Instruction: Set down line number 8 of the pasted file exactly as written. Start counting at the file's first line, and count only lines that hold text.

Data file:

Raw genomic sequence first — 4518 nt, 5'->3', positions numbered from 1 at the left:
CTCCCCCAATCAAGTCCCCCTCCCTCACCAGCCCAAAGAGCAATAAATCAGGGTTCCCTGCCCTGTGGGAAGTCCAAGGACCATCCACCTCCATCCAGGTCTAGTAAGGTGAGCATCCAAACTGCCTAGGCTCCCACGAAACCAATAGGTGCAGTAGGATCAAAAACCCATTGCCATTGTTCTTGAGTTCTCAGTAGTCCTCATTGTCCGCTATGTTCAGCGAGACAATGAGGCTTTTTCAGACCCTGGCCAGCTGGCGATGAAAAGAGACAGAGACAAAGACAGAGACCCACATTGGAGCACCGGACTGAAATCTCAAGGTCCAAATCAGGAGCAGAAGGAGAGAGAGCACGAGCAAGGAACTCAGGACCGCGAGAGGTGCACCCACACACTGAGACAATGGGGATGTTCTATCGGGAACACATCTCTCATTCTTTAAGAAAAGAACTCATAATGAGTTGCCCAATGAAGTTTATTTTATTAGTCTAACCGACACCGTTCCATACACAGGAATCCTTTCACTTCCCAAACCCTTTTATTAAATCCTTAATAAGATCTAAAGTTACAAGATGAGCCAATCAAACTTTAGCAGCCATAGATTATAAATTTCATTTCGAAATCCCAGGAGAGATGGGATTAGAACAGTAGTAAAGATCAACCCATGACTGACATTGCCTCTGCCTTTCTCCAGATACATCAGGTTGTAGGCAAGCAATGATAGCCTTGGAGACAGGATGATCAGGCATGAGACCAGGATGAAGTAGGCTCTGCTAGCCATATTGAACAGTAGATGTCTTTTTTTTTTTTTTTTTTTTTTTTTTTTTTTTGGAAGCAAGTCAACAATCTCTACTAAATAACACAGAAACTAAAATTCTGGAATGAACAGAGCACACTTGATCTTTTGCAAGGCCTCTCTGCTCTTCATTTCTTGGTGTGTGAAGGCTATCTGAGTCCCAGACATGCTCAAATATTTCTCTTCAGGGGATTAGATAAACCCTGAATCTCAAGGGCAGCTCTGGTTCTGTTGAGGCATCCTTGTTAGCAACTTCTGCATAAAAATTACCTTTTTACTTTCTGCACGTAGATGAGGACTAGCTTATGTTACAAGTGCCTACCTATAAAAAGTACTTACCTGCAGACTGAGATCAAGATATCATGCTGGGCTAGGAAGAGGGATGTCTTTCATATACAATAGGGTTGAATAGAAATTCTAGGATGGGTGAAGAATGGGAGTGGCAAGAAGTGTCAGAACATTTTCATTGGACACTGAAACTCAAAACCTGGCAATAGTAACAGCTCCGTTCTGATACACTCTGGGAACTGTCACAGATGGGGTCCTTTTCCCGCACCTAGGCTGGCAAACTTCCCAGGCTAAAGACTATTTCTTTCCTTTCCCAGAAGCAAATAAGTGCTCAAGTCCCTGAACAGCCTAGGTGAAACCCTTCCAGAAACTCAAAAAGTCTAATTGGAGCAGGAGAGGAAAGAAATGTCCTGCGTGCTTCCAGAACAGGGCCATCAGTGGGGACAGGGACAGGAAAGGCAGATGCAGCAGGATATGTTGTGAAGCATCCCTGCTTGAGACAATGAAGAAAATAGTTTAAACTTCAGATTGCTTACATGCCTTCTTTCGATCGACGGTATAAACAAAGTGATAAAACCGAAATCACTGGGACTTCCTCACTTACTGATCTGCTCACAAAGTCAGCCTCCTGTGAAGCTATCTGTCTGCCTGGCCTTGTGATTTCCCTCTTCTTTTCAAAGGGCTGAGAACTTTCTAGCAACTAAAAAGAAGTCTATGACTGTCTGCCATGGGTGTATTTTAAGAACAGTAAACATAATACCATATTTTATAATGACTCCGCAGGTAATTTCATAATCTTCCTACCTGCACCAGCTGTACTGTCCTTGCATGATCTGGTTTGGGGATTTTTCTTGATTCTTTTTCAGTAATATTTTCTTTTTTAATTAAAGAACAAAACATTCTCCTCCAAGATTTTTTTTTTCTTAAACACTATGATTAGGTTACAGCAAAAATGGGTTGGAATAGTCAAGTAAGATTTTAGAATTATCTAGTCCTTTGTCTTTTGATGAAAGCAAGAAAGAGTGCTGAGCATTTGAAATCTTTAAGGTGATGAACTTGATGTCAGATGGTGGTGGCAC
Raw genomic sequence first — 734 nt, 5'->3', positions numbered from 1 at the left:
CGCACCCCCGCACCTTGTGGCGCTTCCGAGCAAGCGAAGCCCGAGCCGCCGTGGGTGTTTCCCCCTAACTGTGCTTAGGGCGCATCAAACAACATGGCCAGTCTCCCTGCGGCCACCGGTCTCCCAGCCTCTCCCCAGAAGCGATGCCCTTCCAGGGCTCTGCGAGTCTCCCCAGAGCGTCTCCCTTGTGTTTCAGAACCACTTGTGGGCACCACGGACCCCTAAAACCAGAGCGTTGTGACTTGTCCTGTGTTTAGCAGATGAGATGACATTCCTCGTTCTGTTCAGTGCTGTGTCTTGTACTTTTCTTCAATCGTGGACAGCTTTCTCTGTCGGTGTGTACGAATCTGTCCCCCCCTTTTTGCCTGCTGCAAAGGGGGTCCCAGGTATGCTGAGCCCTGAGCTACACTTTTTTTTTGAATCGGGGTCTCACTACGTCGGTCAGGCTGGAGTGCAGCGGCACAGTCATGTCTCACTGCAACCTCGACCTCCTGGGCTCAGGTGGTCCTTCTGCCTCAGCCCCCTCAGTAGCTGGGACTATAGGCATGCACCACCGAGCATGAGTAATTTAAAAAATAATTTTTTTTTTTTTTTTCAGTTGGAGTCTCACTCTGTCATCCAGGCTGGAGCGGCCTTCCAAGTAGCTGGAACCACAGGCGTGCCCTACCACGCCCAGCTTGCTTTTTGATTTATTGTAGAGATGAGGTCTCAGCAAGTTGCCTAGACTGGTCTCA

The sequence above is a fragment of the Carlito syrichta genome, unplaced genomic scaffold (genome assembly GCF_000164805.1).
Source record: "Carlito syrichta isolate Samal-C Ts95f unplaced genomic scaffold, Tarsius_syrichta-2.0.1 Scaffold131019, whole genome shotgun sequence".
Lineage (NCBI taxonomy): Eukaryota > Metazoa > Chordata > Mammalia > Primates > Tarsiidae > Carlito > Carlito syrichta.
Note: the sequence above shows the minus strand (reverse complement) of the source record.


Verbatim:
Note: the sequence above shows the minus strand (reverse complement) of the source record.